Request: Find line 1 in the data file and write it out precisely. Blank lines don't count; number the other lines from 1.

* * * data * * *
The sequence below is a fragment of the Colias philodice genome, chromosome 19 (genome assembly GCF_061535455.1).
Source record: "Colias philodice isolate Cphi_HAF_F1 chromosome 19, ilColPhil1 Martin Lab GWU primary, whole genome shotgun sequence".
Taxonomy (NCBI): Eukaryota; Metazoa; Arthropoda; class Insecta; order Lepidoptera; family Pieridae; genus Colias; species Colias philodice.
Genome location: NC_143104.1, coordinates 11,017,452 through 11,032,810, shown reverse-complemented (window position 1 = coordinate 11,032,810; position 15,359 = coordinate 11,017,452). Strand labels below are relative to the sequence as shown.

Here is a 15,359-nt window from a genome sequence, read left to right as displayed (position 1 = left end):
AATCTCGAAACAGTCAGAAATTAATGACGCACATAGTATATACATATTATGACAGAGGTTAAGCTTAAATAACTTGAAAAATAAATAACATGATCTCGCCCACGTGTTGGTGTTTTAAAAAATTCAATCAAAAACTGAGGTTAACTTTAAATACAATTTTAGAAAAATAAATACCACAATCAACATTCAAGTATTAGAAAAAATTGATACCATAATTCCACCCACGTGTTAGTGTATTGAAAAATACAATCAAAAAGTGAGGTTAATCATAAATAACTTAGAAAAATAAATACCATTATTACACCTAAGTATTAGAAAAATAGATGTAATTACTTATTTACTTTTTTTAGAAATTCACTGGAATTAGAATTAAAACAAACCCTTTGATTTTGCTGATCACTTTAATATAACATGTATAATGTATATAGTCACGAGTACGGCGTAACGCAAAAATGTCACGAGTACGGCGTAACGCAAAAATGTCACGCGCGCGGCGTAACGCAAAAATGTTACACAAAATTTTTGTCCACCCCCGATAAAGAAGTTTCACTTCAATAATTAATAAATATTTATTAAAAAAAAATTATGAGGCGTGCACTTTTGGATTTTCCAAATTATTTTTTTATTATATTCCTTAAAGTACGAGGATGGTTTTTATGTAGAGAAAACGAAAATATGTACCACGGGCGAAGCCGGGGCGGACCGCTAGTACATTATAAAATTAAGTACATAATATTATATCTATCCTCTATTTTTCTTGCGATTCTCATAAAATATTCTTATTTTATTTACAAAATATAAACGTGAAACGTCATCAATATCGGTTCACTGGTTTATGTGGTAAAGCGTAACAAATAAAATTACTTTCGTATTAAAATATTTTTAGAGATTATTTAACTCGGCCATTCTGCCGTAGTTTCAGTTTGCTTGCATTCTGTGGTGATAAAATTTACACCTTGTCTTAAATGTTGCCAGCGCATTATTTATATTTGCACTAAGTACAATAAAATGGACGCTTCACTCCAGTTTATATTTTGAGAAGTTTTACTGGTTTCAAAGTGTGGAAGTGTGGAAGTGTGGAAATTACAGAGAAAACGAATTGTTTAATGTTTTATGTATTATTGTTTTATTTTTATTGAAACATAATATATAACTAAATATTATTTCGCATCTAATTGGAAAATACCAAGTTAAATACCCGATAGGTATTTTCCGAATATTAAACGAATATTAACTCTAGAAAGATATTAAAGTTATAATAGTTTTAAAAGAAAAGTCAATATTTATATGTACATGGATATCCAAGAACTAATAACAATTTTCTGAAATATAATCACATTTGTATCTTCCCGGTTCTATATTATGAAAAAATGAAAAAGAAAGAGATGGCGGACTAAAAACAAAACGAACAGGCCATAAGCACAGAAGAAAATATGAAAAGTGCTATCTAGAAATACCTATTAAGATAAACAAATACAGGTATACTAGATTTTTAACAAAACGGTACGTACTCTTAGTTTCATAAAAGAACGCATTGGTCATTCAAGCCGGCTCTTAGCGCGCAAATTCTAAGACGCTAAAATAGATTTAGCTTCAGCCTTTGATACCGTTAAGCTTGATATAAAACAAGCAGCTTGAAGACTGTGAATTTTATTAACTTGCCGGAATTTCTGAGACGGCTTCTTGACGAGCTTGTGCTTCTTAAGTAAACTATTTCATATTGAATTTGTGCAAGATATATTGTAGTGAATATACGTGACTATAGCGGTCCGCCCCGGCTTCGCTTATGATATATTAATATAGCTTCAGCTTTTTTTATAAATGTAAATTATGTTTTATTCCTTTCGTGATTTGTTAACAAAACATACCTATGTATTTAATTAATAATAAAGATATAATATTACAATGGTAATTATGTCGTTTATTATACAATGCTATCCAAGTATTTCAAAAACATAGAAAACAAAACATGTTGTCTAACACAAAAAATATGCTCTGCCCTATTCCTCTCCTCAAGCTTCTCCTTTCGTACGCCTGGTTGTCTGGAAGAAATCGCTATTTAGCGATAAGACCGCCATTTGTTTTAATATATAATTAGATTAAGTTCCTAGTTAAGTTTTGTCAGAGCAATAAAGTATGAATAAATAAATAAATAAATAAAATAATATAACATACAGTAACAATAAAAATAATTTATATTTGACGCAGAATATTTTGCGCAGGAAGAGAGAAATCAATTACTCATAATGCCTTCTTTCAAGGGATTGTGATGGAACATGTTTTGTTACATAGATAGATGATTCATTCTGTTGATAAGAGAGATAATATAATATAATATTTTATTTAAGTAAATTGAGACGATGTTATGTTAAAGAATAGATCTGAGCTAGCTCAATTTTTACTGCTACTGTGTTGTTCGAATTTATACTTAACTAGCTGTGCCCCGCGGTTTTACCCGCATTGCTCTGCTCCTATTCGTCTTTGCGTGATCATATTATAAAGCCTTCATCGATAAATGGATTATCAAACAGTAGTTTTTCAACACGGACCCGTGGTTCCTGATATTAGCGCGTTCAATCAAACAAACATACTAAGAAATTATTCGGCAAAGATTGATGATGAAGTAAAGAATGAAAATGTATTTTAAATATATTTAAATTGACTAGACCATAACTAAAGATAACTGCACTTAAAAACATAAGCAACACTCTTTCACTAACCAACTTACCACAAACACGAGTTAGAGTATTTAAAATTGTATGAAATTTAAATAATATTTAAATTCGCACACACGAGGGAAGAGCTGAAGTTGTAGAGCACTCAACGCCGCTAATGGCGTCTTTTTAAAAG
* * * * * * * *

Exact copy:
The sequence below is a fragment of the Colias philodice genome, chromosome 19 (genome assembly GCF_061535455.1).